How a marijuana-software company became the first of its kind to list its stock on Nasdaq

  • Written by MarketWatch
  • Published in Economics

To accomplish the feat of becoming the first cannabis-software stock to list on the Nasdaq, MJ Freeway Chief Executive Jessica Billingsley employed a strategy well known to Wall Street veterans.

Rather than attempt to go through the expensive and time-consuming process of an initial public offering — the route chosen by vape supplier Greenlane Holdings Inc.[1] GNLN, -10.70%[2]  and Canadian weed producer Tilray Inc.[3] TLRY, +4.58%[4]  — Billingsley opted to merge MJ Feeway with a special purpose acquisition company by the name of MTech Acquisition.

The resulting entity, called Akerna Corp. KERN, +78.63%[5] began trading Tuesday, and closed up 28% at $15.35. By Tuesday’s close, the company’s market value was $71.9 million after 144,897 shares changed hands, according to FactSet.

Canadian marijuana companies can cross-list their stock on senior U.S. exchanges by virtue of the fact that cannabis is allowed under federal law in Canada, and many have opted to do so[6]. U.S. companies have no such luck — Nasdaq and the New York Stock Exchange have banned companies that violate U.S. federal law, excluding most of the pot companies in the U.S. and forcing them on to the Canadian Securities Exchange[7].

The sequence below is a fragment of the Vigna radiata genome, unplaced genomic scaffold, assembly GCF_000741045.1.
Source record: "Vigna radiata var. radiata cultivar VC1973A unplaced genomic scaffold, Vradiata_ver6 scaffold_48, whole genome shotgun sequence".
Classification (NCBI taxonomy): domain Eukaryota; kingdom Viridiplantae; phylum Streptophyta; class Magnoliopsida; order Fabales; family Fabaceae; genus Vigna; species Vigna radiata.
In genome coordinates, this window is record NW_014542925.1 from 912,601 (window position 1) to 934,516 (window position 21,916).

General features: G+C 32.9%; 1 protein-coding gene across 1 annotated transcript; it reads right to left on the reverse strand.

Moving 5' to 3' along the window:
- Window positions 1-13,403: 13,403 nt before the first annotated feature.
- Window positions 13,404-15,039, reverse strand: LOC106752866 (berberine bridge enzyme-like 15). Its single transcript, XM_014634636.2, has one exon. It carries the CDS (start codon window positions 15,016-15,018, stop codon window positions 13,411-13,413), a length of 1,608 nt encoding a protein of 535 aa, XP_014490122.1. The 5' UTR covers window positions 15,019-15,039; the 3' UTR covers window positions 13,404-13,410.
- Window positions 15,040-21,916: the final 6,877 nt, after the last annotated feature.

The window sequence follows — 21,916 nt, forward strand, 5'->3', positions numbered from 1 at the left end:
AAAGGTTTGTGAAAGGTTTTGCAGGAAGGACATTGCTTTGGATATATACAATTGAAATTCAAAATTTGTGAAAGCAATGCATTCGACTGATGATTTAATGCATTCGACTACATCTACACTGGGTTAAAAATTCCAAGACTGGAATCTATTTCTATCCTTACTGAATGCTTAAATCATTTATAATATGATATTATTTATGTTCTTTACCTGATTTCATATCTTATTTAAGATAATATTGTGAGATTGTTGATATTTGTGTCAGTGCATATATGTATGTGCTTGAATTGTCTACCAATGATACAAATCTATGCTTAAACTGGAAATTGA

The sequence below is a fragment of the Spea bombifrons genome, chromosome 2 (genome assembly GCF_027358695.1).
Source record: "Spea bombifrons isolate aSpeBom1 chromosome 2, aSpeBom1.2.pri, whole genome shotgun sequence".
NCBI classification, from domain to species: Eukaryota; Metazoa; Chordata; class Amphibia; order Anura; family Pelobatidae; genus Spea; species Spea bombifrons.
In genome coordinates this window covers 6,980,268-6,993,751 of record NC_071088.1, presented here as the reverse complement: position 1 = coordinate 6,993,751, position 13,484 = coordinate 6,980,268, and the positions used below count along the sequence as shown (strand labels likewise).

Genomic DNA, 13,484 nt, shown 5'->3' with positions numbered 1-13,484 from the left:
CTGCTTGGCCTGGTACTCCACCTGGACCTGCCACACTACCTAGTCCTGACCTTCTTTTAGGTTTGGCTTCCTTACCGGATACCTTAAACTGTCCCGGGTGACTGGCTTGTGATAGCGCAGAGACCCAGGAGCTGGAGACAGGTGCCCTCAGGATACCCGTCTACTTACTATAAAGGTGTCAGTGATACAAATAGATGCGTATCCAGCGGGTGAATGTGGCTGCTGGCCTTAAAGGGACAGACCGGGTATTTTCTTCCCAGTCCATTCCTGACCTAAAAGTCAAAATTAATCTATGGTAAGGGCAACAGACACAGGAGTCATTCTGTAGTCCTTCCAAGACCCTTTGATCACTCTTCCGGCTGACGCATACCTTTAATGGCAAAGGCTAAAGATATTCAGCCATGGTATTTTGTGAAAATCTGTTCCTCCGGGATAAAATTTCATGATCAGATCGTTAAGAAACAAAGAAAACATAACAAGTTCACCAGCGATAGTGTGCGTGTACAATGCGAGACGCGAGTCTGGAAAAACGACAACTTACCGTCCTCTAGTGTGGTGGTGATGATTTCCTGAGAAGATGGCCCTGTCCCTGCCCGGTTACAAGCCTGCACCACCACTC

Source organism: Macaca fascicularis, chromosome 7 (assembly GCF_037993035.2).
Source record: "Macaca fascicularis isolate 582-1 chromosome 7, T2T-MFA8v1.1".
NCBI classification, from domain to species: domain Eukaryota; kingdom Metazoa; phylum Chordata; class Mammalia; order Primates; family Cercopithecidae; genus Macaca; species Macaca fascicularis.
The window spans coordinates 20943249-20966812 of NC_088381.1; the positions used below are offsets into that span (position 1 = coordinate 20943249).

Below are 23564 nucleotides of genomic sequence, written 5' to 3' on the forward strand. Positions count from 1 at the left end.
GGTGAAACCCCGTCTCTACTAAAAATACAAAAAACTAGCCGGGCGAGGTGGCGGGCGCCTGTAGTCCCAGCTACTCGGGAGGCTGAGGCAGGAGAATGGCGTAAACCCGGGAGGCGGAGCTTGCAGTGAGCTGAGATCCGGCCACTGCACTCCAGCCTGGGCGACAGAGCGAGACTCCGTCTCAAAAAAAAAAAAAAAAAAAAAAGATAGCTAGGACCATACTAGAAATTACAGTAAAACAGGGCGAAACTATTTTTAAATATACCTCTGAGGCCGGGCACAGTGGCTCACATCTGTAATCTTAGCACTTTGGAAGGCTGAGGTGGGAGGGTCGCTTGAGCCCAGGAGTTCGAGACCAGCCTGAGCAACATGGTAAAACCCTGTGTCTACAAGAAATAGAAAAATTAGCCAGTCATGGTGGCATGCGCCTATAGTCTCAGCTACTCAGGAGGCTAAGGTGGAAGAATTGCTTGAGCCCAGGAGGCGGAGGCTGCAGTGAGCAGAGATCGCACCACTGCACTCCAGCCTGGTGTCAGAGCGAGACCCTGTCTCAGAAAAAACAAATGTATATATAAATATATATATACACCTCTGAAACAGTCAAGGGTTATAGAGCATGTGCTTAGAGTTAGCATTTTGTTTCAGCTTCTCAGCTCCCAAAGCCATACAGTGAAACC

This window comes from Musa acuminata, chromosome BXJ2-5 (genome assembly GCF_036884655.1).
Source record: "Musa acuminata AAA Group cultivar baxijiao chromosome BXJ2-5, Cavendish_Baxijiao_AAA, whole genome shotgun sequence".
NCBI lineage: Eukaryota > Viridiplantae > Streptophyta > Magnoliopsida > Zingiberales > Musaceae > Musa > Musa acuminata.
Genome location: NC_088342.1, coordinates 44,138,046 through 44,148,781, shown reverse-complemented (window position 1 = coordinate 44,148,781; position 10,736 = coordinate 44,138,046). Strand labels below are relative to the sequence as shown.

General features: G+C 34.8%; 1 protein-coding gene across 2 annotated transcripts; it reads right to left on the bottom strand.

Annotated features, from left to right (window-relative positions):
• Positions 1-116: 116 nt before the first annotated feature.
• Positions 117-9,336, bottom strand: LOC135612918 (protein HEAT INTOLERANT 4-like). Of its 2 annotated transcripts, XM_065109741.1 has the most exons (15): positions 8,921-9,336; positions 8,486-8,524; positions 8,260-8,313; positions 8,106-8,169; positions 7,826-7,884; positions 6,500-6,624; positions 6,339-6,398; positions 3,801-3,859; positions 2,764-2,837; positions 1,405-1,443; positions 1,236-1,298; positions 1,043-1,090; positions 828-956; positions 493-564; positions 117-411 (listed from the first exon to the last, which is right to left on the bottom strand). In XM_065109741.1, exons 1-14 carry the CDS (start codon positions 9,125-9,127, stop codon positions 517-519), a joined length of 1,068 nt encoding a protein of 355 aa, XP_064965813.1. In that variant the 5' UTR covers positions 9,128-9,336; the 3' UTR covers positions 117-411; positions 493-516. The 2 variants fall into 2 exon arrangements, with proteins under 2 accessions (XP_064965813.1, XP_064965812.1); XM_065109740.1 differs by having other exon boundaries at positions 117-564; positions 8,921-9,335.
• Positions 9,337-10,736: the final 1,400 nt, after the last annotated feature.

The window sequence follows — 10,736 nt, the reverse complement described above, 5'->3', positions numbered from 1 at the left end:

What’s less clear — because the senior exchanges refuse to talk about it publicly — is what happens to companies that service the cannabis industry but don’t actually break federal law. These companies, which “don’t touch the plant” in colloquial terms, seem to be breaking through on a case-by-case basis, with Akerna following Greenlane onto Nasdaq’s junior circuit.

Read: This company wants to be the Bacardi of cannabis — and it has plans for an IPO[8]

MJ Freeway is best known for two types of software: seed-to-sale technology required by states such as Washington and California, which tracks cannabis through its eventual sale to consumers; and “enterprise resource planning” software for cultivators, pot stores and manufacturers, similar to what Oracle Corp. ORCL, -0.44%[9]  offers for other industries.

“MJ Freeway was born 9½ years ago — we invented the concept of seed-to-sale tracking,” Billingsley said over the phone. “It didn’t exist outside of cannabis. There were other models that had pieces of it, but nothing that pulled together all those pieces. It did have to be built from the ground up … we...

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